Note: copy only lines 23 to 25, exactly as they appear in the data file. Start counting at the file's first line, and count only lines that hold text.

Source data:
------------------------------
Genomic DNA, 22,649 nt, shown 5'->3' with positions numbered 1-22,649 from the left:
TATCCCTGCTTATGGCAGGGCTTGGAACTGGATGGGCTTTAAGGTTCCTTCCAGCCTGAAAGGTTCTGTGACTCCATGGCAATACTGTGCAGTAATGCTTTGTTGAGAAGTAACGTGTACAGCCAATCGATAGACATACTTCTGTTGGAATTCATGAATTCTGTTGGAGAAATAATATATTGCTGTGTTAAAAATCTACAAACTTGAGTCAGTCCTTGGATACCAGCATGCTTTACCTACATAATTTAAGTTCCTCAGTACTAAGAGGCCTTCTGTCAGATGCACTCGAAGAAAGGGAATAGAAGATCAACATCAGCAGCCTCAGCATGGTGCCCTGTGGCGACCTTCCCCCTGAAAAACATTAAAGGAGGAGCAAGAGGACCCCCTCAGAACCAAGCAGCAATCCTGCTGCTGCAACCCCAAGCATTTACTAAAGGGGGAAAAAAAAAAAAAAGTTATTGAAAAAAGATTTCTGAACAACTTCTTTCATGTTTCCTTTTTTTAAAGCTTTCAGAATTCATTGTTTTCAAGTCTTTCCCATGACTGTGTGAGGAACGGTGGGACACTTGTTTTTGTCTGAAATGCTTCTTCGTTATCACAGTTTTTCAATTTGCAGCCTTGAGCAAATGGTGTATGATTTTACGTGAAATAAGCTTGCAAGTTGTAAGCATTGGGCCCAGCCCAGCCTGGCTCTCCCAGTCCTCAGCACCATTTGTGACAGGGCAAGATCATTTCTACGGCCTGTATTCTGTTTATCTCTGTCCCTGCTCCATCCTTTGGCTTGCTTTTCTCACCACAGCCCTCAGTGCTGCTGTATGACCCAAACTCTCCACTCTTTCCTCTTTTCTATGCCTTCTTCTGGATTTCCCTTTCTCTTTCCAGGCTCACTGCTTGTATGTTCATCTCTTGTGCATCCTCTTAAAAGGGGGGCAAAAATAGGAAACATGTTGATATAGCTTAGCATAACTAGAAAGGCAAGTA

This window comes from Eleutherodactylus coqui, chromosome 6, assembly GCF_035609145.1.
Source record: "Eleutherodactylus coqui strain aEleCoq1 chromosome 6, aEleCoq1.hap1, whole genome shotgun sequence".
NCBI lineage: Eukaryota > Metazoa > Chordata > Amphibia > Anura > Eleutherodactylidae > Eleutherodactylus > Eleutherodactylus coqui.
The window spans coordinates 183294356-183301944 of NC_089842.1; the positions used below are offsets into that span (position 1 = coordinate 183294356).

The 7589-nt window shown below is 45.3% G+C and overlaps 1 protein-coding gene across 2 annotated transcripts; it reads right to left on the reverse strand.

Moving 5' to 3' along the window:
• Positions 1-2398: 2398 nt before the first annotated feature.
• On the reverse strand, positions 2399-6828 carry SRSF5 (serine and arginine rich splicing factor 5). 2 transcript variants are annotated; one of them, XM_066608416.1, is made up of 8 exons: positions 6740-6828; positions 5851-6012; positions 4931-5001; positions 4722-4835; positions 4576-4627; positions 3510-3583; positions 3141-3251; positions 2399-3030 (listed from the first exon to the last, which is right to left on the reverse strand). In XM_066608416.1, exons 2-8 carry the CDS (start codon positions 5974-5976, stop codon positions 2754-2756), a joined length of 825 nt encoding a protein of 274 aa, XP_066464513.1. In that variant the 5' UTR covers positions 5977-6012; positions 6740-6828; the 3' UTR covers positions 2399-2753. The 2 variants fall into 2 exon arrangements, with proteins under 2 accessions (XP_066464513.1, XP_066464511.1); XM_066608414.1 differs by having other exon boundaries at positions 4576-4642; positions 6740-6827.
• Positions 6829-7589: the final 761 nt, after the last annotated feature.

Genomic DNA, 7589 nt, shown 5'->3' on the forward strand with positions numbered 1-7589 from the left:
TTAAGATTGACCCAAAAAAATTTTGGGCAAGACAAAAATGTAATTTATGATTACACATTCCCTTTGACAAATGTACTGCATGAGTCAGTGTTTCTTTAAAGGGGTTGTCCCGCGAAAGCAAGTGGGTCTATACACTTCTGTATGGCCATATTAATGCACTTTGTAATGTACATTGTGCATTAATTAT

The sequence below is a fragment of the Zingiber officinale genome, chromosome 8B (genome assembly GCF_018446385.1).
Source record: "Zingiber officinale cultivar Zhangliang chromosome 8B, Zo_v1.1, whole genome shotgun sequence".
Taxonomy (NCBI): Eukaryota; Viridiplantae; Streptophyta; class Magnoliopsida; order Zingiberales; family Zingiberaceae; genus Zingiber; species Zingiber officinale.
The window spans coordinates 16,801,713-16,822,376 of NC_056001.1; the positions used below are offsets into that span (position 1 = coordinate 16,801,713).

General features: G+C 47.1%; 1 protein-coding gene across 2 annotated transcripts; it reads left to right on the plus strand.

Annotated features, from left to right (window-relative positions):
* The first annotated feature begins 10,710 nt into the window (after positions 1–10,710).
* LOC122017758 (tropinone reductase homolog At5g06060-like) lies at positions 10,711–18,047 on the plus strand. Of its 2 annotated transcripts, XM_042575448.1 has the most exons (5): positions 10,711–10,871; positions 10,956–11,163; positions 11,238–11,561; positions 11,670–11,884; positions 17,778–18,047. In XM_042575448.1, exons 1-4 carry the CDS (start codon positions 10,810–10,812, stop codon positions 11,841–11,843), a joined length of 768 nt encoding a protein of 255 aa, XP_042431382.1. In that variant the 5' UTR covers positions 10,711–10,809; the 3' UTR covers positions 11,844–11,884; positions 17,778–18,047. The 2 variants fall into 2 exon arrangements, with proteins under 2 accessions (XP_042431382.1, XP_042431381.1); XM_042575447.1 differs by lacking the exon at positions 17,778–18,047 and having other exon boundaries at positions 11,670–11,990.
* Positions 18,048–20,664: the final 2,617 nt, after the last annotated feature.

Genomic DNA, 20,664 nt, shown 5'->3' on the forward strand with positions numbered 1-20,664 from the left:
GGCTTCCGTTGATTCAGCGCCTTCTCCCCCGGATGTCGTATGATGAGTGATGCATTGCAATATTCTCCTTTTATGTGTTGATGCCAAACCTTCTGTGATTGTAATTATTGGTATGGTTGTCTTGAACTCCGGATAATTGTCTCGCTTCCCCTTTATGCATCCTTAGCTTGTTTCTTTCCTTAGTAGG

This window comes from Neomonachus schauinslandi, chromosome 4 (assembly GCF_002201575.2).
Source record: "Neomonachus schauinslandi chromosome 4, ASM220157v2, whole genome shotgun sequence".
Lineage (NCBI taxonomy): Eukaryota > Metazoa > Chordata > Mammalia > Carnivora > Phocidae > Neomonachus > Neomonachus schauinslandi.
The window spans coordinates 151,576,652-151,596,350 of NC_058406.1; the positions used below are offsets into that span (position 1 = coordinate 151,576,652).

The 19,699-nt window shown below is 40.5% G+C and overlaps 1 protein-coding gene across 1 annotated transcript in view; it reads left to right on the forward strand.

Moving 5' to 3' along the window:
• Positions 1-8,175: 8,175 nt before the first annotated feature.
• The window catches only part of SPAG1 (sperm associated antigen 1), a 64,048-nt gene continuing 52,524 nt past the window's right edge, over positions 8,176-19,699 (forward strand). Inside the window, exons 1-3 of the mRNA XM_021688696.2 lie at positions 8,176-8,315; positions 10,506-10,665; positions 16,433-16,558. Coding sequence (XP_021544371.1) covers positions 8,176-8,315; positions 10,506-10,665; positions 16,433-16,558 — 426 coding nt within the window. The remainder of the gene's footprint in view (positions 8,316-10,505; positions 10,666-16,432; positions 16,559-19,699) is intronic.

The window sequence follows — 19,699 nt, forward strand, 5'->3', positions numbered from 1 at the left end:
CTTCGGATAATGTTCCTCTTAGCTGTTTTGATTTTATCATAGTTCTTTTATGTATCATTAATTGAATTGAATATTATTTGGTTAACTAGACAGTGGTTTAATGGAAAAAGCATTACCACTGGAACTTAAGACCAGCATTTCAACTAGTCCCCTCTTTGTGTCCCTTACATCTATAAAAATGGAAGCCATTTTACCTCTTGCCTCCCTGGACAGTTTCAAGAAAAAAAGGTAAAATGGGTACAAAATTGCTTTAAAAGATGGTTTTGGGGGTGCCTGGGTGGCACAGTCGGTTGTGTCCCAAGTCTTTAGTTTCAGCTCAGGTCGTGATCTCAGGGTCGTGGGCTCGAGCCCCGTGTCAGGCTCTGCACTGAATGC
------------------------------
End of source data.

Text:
Genomic DNA, 20,664 nt, shown 5'->3' on the forward strand with positions numbered 1-20,664 from the left:
GGCTTCCGTTGATTCAGCGCCTTCTCCCCCGGATGTCGTATGATGAGTGATGCATTGCAATATTCTCCTTTTATGTGTTGATGCCAAACCTTCTGTGATTGTAATTATTGGTATGGTTGTCTTGAACTCCGGATAATTGTCTCGCTTCCCCTTTATGCATCCTTAGCTTGTTTCTTTCCTTAGTAGG

This window comes from Neomonachus schauinslandi, chromosome 4 (assembly GCF_002201575.2).